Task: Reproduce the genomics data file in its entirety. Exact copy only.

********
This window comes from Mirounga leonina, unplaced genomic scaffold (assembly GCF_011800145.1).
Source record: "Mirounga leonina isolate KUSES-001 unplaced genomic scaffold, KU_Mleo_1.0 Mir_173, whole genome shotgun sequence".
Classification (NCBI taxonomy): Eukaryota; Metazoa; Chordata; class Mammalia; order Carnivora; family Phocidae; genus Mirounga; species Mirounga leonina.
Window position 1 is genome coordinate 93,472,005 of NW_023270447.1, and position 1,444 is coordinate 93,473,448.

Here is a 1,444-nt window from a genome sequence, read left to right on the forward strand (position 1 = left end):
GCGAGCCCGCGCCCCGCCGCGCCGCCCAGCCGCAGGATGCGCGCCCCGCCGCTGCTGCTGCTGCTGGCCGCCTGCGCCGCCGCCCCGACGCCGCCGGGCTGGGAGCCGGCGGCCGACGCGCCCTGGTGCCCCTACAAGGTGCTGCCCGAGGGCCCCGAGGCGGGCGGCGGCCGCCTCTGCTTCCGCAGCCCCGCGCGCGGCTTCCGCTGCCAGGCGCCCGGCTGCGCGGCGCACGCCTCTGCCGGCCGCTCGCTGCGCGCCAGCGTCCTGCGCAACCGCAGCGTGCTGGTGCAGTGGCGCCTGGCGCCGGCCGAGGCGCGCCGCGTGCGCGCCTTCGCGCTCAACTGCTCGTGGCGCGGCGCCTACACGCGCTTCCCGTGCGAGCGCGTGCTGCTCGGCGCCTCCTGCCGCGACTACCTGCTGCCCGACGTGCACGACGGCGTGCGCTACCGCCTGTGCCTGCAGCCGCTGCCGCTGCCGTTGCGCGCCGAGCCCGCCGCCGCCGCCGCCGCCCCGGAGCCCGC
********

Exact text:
This window comes from Mirounga leonina, unplaced genomic scaffold (assembly GCF_011800145.1).
Source record: "Mirounga leonina isolate KUSES-001 unplaced genomic scaffold, KU_Mleo_1.0 Mir_173, whole genome shotgun sequence".
Classification (NCBI taxonomy): Eukaryota; Metazoa; Chordata; class Mammalia; order Carnivora; family Phocidae; genus Mirounga; species Mirounga leonina.
Window position 1 is genome coordinate 93,472,005 of NW_023270447.1, and position 1,444 is coordinate 93,473,448.

Here is a 1,444-nt window from a genome sequence, read left to right on the forward strand (position 1 = left end):
GCGAGCCCGCGCCCCGCCGCGCCGCCCAGCCGCAGGATGCGCGCCCCGCCGCTGCTGCTGCTGCTGGCCGCCTGCGCCGCCGCCCCGACGCCGCCGGGCTGGGAGCCGGCGGCCGACGCGCCCTGGTGCCCCTACAAGGTGCTGCCCGAGGGCCCCGAGGCGGGCGGCGGCCGCCTCTGCTTCCGCAGCCCCGCGCGCGGCTTCCGCTGCCAGGCGCCCGGCTGCGCGGCGCACGCCTCTGCCGGCCGCTCGCTGCGCGCCAGCGTCCTGCGCAACCGCAGCGTGCTGGTGCAGTGGCGCCTGGCGCCGGCCGAGGCGCGCCGCGTGCGCGCCTTCGCGCTCAACTGCTCGTGGCGCGGCGCCTACACGCGCTTCCCGTGCGAGCGCGTGCTGCTCGGCGCCTCCTGCCGCGACTACCTGCTGCCCGACGTGCACGACGGCGTGCGCTACCGCCTGTGCCTGCAGCCGCTGCCGCTGCCGTTGCGCGCCGAGCCCGCCGCCGCCGCCGCCGCCCCGGAGCCCGC